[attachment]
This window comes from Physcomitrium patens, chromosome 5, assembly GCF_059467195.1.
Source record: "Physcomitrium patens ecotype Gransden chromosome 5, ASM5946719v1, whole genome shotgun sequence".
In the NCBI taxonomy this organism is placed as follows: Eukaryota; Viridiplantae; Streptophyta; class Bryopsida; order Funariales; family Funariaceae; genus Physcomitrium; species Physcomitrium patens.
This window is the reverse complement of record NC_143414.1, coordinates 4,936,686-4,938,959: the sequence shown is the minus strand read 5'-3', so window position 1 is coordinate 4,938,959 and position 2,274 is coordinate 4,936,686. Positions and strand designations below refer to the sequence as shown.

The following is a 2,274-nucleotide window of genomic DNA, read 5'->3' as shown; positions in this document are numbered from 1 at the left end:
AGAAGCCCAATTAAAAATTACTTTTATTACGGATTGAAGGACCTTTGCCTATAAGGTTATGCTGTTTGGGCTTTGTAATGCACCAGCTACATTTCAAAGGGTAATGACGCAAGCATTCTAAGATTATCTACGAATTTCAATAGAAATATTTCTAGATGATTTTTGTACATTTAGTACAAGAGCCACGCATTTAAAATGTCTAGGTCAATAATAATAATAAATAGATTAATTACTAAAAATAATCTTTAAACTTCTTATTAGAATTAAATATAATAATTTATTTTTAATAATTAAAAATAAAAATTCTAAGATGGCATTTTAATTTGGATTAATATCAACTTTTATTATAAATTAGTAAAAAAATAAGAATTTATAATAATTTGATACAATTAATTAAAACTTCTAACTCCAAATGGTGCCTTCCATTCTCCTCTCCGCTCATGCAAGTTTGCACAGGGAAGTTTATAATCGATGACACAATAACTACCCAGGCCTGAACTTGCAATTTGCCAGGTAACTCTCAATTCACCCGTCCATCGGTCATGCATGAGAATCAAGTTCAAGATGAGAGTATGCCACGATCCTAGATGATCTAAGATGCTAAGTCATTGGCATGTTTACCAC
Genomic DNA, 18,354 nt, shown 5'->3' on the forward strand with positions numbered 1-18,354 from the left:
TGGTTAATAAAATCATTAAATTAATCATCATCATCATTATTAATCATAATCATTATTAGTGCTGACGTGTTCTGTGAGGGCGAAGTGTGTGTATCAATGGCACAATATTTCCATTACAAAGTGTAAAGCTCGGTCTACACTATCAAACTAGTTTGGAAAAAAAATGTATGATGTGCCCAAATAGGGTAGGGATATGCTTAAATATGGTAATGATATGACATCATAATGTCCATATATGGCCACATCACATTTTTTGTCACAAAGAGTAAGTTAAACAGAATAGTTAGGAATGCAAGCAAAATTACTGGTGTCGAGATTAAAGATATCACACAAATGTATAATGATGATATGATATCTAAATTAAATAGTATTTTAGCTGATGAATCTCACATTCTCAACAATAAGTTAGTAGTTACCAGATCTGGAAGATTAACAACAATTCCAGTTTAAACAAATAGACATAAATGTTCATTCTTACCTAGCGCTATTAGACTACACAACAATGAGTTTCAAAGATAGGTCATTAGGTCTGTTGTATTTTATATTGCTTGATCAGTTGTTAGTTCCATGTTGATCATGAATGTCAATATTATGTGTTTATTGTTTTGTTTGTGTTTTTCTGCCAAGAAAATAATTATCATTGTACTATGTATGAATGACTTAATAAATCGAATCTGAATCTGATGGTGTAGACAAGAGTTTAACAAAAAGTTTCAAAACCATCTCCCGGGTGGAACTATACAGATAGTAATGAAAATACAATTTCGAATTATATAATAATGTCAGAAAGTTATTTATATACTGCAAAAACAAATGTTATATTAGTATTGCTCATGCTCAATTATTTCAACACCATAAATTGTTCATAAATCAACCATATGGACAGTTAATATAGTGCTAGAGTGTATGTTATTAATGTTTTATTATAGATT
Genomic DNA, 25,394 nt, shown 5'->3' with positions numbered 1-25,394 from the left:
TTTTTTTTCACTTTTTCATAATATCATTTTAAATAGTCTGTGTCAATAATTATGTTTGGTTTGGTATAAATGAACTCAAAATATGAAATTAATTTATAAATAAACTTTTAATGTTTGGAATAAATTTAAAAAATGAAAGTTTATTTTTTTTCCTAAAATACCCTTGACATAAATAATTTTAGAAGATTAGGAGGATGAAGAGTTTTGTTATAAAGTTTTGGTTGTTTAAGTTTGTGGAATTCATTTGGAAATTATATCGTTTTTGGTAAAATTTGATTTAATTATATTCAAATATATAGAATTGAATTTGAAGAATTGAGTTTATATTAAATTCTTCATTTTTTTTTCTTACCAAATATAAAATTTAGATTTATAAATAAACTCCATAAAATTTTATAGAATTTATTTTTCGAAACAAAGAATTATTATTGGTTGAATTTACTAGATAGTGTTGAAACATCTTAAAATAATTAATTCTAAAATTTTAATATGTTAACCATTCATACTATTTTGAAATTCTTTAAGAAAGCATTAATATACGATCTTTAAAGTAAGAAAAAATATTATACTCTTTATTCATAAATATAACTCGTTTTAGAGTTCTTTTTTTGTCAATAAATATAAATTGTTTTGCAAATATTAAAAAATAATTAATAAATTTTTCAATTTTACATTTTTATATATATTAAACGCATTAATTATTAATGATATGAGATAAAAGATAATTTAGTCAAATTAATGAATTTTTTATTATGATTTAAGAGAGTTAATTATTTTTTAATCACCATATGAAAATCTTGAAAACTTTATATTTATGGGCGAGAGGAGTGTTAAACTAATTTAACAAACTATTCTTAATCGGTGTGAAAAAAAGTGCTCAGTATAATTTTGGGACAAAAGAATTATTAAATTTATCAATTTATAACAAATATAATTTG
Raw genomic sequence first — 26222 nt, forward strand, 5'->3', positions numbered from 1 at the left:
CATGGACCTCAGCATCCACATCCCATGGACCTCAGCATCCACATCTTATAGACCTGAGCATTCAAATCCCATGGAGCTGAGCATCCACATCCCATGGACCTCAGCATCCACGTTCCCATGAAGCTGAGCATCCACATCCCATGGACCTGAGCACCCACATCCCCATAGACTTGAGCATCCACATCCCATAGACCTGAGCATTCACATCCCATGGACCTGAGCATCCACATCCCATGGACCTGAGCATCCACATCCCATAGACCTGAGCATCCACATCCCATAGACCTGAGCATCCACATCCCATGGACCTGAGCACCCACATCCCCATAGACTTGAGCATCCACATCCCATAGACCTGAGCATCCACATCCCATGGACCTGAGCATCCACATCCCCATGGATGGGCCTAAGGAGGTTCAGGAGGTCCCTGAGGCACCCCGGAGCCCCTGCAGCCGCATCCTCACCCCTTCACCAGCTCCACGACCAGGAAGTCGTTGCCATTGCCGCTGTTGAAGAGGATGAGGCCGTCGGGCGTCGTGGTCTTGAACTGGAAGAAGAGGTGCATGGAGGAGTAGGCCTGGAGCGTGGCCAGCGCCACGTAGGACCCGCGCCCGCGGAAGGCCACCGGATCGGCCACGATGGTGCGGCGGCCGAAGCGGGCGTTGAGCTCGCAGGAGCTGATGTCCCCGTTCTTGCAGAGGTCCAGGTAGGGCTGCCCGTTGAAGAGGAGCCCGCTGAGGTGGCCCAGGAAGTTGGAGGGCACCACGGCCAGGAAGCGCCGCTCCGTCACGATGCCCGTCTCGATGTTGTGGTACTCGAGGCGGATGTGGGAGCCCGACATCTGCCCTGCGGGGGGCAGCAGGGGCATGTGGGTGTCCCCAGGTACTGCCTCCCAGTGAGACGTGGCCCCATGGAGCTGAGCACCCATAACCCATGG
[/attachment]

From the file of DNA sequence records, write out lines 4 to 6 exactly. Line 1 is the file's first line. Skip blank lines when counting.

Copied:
This window is the reverse complement of record NC_143414.1, coordinates 4,936,686-4,938,959: the sequence shown is the minus strand read 5'-3', so window position 1 is coordinate 4,938,959 and position 2,274 is coordinate 4,936,686. Positions and strand designations below refer to the sequence as shown.

The following is a 2,274-nucleotide window of genomic DNA, read 5'->3' as shown; positions in this document are numbered from 1 at the left end:
AGAAGCCCAATTAAAAATTACTTTTATTACGGATTGAAGGACCTTTGCCTATAAGGTTATGCTGTTTGGGCTTTGTAATGCACCAGCTACATTTCAAAGGGTAATGACGCAAGCATTCTAAGATTATCTACGAATTTCAATAGAAATATTTCTAGATGATTTTTGTACATTTAGTACAAGAGCCACGCATTTAAAATGTCTAGGTCAATAATAATAATAAATAGATTAATTACTAAAAATAATCTTTAAACTTCTTATTAGAATTAAATATAATAATTTATTTTTAATAATTAAAAATAAAAATTCTAAGATGGCATTTTAATTTGGATTAATATCAACTTTTATTATAAATTAGTAAAAAAATAAGAATTTATAATAATTTGATACAATTAATTAAAACTTCTAACTCCAAATGGTGCCTTCCATTCTCCTCTCCGCTCATGCAAGTTTGCACAGGGAAGTTTATAATCGATGACACAATAACTACCCAGGCCTGAACTTGCAATTTGCCAGGTAACTCTCAATTCACCCGTCCATCGGTCATGCATGAGAATCAAGTTCAAGATGAGAGTATGCCACGATCCTAGATGATCTAAGATGCTAAGTCATTGGCATGTTTACCAC